"There have appeared in history certain extraordinary men whose thinking was infused with passion, whose philosophies have changed the world. Alexander Zuckerkandl, MD, PhD, was perhaps the greatest philosopher of our twentieth century
. As Aristotle was to antiquity, as Aquinas was to the Middle Ages, so Zuckerkandl
is to modern times. The influence of Zuckerkandl has been such that we are all his followers whether we know it or not. Of these followers none is more ardent than our distinguished guest speaker, Dr. Robert M. Hutchins
posted by seemoreglass
on Apr 16, 2013 -
"This week, we discovered an utterly charming card used by Isaac Asimov ('natural resource' is right) and, inspired, began hunting for more famous peoples' business cards
, whether boilerplate or highly designed, staid or comical."
posted by gilrain
on Jan 22, 2013 -
Freud: the last great Enlightenment thinker. Freud never held out the hope of tranquillity. Rather, he aimed to reconcile those who entered psychoanalysis to a state of perpetual unrest...psychoanalysis does not so much promise inner peace as open up a possibility of release from the fantasy that inner conflict will end.
posted by shivohum
on Jan 20, 2012 -
Robert Paul Wolff is most famous as the author of In Defense of Anarchism
and as the "only person on the face of the earth who has read, cover to cover, Immanuel Kant's Inaugural Dissertation, Karl Marx's doctoral dissertation, and Newt Gingrich's doctoral dissertation
." His memoir
has also drawn considerable interest
. But as a part of his blogging
he has habitually offered "micro-tutorials" to encourage his readers to re-acquaint themselves with the classics of what might be called the Heroic Age in the study of society -- the writings of Marx
, and others
. His newest micro-tutorial, on Durkheim's Suicide
, begins today
posted by anotherpanacea
on Dec 8, 2011 -
M. Sartre goes to Hollywood.
In 1958, John Huston asked Jean-Paul Sartre to write a biopic of Sigmund Freud. "The Huston-Sartre collaboration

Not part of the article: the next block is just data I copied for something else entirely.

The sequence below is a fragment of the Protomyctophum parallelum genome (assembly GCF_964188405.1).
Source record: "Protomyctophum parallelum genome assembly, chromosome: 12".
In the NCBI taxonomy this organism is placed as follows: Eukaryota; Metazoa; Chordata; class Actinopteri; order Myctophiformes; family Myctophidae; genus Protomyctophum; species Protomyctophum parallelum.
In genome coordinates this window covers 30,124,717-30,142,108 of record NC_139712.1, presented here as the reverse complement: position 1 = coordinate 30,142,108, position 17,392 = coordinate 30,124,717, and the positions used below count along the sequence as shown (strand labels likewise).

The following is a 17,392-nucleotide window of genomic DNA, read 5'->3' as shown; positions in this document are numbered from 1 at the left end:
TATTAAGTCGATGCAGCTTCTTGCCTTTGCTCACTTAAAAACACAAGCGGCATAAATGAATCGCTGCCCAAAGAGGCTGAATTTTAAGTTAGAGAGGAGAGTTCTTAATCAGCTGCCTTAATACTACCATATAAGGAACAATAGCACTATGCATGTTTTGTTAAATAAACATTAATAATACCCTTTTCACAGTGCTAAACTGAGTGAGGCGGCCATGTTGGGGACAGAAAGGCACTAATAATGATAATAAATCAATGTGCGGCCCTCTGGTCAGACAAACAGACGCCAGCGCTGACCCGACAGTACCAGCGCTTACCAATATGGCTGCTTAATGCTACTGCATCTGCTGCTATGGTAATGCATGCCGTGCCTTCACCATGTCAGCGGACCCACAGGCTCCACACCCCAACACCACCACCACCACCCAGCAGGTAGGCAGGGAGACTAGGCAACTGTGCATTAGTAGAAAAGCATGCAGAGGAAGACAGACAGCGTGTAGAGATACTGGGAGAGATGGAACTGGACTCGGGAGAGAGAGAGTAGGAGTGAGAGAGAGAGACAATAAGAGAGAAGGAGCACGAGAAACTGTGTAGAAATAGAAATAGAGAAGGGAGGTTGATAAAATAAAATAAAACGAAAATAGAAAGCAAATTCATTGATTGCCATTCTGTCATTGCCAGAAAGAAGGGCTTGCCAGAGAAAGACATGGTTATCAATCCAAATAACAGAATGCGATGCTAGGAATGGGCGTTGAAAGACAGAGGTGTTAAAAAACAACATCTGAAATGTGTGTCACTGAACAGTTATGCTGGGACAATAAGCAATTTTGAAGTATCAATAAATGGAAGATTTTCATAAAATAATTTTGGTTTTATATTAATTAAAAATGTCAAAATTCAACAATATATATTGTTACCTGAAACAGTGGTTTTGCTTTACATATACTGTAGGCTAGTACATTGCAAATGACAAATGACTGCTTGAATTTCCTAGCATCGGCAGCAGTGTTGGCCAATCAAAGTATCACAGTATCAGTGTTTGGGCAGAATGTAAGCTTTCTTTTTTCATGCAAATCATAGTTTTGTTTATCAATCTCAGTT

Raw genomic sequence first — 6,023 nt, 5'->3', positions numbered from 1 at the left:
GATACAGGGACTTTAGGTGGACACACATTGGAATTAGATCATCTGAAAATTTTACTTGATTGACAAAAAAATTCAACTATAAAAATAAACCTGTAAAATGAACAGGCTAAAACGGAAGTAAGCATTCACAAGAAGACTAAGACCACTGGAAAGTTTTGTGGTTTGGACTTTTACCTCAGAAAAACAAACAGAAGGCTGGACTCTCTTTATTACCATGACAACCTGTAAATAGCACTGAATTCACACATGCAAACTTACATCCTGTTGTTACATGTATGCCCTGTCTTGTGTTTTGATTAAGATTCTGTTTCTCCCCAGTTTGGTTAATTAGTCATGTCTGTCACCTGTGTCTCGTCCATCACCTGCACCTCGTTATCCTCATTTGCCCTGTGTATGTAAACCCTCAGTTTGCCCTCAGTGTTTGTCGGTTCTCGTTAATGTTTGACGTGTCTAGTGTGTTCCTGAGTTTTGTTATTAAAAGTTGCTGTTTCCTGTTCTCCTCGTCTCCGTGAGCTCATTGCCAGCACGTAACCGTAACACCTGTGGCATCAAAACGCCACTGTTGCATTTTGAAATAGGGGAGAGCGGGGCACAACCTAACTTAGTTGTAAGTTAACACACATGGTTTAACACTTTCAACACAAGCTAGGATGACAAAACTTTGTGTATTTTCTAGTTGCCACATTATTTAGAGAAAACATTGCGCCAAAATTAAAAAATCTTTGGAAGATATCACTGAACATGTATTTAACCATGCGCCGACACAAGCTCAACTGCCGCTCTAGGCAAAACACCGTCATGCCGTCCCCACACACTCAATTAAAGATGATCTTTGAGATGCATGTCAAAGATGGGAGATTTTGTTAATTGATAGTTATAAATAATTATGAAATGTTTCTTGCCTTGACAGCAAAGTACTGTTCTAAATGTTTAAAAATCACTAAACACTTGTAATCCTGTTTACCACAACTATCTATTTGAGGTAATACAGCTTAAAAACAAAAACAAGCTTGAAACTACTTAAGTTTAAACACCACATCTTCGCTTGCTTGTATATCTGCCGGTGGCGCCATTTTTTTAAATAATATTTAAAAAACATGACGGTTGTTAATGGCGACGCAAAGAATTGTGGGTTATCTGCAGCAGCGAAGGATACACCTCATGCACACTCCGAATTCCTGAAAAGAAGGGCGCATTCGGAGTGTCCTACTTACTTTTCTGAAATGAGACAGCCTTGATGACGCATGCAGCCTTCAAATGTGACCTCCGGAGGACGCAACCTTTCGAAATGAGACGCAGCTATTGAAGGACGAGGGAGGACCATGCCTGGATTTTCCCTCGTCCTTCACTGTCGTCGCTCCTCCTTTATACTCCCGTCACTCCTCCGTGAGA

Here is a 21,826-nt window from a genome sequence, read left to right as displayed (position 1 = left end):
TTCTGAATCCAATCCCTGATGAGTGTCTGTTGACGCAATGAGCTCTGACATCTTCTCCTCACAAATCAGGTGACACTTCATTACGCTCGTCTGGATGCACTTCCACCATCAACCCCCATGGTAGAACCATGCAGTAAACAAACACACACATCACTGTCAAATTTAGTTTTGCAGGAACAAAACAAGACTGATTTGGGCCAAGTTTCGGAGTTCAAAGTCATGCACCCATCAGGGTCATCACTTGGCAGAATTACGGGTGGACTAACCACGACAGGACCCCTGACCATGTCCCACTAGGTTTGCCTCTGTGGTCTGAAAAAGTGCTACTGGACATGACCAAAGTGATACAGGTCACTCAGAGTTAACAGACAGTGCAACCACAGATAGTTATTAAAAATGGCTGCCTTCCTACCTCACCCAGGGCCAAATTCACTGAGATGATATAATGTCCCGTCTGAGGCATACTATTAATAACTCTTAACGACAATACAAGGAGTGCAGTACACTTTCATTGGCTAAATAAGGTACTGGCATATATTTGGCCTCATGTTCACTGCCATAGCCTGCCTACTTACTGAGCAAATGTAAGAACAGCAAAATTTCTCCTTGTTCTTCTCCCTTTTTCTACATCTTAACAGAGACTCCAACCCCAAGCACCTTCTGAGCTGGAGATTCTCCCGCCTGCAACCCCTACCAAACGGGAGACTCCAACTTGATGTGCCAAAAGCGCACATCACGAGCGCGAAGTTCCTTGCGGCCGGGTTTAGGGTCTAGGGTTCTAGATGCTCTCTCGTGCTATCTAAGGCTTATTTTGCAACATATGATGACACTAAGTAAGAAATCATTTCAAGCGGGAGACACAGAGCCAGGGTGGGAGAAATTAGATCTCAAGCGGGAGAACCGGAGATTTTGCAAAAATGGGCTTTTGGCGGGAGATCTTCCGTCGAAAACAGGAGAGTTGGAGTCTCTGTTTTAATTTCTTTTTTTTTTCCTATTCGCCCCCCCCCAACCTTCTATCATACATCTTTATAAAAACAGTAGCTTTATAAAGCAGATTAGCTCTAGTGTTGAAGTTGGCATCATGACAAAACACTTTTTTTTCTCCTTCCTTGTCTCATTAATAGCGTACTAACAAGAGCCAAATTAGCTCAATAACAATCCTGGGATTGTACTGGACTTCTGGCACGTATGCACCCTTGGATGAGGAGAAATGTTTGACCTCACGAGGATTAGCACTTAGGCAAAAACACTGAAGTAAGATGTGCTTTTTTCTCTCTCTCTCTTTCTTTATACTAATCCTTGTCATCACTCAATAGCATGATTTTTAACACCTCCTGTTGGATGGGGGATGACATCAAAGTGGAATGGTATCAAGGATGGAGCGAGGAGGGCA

fell apart in 1959, when Sartre travelled to Huston's home in Ireland to work on the script. The two didn't work well together. 'There was no such thing as a conversation with him,' Huston later recalled. 'He talked incessantly, and there was no interrupting him. You'd wait for him to catch his breath, but he wouldn't.' Meanwhile Sartre, in his letters to Simone de Beauvoir, described Huston as 'perfectly vacant, literally incapable of speaking to those whom he has invited.'"
[via Bookslut] [more inside]
posted by Paragon
on Mar 1, 2010 -
As he read, Mr Sterling became convinced he had to publish the book. Jed Rubenfeld's "The Interpretation of Murder" had an intriguing cast of characters, an engaging plot and a dash of kinky sex. It was a historical thriller, one of publishing's hottest recent categories. It had the potential, he thought, to be the next "Da Vinci Code."
The Wall Street Journal details the fascinating mechanics of modern-day book marketing
as Henry Holt & Co labors to birth this year's must-buy publishing phenomenon.
posted by Kraftmatic Adjustable Cheese
on Oct 16, 2006 -
The Century Of The Self.
It's a documentary, and the four parts are available at archive.org [2
] -- with a higher quality bittorrent option
]. The program is about the use of psychoanalytical techniques to manipulate and control the "bewildered herd", "engineering consent" in a world fraught with "irrational impulses" [more inside].
posted by gsb
on Feb 26, 2006 -
She interviewed Mussolini. She wrote plays for Eugene O'Neill's Provincetown Players. She got letters from Trotsky. Freud and Helen Keller were in her address book. She married journalist John Reed
, and Diane Keaton played her in Reds
. And she was nearly forgotten. Now, Louise Bryant is remembered
. More here and much more here.
posted by digaman
on Nov 9, 2005 -
Pliny's Natural History, the first encyclopedia.
Featuring chapters like "Other wonderful things related to dolphins"
and one mentioning the lynx and the sphinx in a single passage.
Obviously he got a lot very wrong
, but it launched a tradition of authoritative encyclopedias. More recently, you hopefully know that the forty-four million word eleventh (1911) edition of Encyclopedia Britannica
is online, later volumes are not, but you can still find elsewhere Trotsky's article on Lenin
, Freud's on psychoanalysis
, Houdini on conjuring
, or Lawrence of Arabia on guerillas
. Britannica also offers a series of articles from its archives
showing how views on Mars
or the debate in 1768 over whether California was an island
. Other fascinating encyclopedias online include the 1906 Jewish Encyclopedia
and the 1908 Catholic Encyclopedia
, and the Encyclopedia Mythica
posted by blahblahblah
on Jul 5, 2005 -